Written by Shannon Henderson, Senior Consultant, Communications and Public Affairs

Daya Nand was struggling with psychosis, multiple assault charges and deep emotional pain when he met the Surrey/North Delta Assertive Community Treatment team.

After a long stay in hospital, Daya was referred to the team for support, as his previous connections with other types of mental health care had not been successful.

“Clinical environments can be very stressful for some individuals ... so we focus on meeting them where they’re at,” says Gina Parhar, Surrey/North Delta ACT Coordinator.

Meeting people where they’re at simply means asking the client, “What can we do to help you?”

Daya was angry, but willingly responded. He said he needed a change in his medication because the side effects were bad. He needed someone to listen. He wanted to go to McDonald’s.

ACT Psychiatrist Dr. Mansoor Anwar switched Daya to a monthly injection medication with lower side effects, and the team worked at slowly building a relationship with him over cups of coffee at McDonald’s. Coffee chats about his recovery plan eventually led to participation in group sessions and finding suitable housing.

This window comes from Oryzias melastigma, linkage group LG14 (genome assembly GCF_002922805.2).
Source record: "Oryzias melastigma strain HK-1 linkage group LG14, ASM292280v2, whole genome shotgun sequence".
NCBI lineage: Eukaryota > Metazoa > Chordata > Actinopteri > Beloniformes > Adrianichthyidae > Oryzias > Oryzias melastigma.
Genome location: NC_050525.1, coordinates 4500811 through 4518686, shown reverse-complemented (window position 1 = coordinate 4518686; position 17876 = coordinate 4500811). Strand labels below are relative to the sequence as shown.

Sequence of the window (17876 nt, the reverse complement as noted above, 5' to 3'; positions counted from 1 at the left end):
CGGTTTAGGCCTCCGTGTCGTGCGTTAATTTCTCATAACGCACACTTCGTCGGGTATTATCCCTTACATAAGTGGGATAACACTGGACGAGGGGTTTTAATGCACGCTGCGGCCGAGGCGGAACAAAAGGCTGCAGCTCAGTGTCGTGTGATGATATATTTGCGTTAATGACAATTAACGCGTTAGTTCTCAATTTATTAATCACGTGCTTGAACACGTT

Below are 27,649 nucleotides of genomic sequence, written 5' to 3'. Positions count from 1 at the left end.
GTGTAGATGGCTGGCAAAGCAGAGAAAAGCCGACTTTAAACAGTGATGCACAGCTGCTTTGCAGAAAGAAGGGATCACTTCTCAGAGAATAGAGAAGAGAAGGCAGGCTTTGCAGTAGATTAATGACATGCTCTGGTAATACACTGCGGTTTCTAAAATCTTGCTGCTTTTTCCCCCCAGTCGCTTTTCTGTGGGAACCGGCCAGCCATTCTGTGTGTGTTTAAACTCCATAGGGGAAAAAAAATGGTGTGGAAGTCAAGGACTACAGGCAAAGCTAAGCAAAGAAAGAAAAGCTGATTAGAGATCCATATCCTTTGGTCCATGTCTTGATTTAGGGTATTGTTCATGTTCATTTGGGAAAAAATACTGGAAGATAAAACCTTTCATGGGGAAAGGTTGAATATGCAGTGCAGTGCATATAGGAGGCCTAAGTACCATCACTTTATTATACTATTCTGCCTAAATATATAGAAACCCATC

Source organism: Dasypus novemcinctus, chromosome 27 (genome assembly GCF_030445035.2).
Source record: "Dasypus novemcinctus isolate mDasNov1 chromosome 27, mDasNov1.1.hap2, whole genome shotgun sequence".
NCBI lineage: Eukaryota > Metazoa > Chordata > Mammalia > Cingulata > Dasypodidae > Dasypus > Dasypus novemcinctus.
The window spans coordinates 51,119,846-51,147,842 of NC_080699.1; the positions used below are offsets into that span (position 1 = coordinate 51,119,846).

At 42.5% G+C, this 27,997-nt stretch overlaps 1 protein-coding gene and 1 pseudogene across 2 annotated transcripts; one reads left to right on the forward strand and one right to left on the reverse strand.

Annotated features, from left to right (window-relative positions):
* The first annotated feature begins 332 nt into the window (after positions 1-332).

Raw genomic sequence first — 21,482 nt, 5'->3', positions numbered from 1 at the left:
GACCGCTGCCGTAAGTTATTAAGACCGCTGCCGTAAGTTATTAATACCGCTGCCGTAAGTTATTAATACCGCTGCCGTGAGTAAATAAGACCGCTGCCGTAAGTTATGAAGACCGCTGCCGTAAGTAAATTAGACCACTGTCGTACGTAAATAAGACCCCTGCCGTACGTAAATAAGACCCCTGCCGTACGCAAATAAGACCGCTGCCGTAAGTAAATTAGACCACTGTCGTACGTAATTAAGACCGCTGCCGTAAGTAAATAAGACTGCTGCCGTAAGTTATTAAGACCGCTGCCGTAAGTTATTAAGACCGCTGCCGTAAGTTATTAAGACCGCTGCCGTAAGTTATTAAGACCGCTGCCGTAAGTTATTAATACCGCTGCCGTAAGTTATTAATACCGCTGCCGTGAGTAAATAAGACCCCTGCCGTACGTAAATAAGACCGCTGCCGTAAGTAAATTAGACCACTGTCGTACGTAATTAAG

Now sober and with his mental health condition managed, Daya has rekindled a good relationship with his mother and sister. He also uses his culinary talent to feed people in need at the Surrey Urban Mission Society.

“Our key to success is focused on building relationships with our clients,” says Parhar. “Sometimes it means going slowly, being casual; not rushing into a four-page assessment form, but rather identifying what it is that we can help them with.” Read Daya’s full story.

Daya is one of many clients who have benefited from the ACT team’s flexible, client-centered approach. A recent evaluation report* of the program showed that ACT teams across the region continue to make a positive impact on the quality of life for adults with severe and persistent mental illness, and reduce hospital utilization:

  • 73 per cent reduction in utilization of acute bed days due to psychiatric reasons
  • 50 per cent or more reduction in the number of Emergency Department visits, admissions to acute care, and Alternate Level of Care (ALC) bed days

More importantly, the quality of life for our clients has significantly improved:

  • More than 90 per cent of clients have gained stable housing
  • Proportion of clients benefiting from improved management of psychological symptoms; GP attachment; community service connections; etc. has increased

For more information about Assertive Community Treatment, visit fraserhealth.ca/mentalhealth

* Assertive Community Treatment (ACT) Evaluation Report: Summary of Findings for Fraser Health ACT Teams, June 2017.

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